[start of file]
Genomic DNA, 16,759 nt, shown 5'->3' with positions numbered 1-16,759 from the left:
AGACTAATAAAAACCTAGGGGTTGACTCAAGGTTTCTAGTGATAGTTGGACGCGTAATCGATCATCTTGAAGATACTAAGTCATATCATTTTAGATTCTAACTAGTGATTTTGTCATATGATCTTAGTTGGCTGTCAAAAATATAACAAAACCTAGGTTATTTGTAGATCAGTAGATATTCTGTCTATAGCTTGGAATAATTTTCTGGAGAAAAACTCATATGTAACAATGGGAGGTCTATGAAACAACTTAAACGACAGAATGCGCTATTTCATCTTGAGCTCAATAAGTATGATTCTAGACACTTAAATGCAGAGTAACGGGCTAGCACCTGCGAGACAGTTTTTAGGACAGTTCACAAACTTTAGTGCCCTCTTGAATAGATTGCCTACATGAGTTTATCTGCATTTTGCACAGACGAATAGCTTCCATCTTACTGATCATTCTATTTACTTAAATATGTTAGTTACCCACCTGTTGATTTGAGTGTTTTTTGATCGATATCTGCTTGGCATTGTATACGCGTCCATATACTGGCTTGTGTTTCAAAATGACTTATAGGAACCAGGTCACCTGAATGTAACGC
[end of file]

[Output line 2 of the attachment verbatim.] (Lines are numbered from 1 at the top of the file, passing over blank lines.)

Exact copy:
AGACTAATAAAAACCTAGGGGTTGACTCAAGGTTTCTAGTGATAGTTGGACGCGTAATCGATCATCTTGAAGATACTAAGTCATATCATTTTAGATTCTAACTAGTGATTTTGTCATATGATCTTAGTTGGCTGTCAAAAATATAACAAAACCTAGGTTATTTGTAGATCAGTAGATATTCTGTCTATAGCTTGGAATAATTTTCTGGAGAAAAACTCATATGTAACAATGGGAGGTCTATGAAACAACTTAAACGACAGAATGCGCTATTTCATCTTGAGCTCAATAAGTATGATTCTAGACACTTAAATGCAGAGTAACGGGCTAGCACCTGCGAGACAGTTTTTAGGACAGTTCACAAACTTTAGTGCCCTCTTGAATAGATTGCCTACATGAGTTTATCTGCATTTTGCACAGACGAATAGCTTCCATCTTACTGATCATTCTATTTACTTAAATATGTTAGTTACCCACCTGTTGATTTGAGTGTTTTTTGATCGATATCTGCTTGGCATTGTATACGCGTCCATATACTGGCTTGTGTTTCAAAATGACTTATAGGAACCAGGTCACCTGAATGTAACGC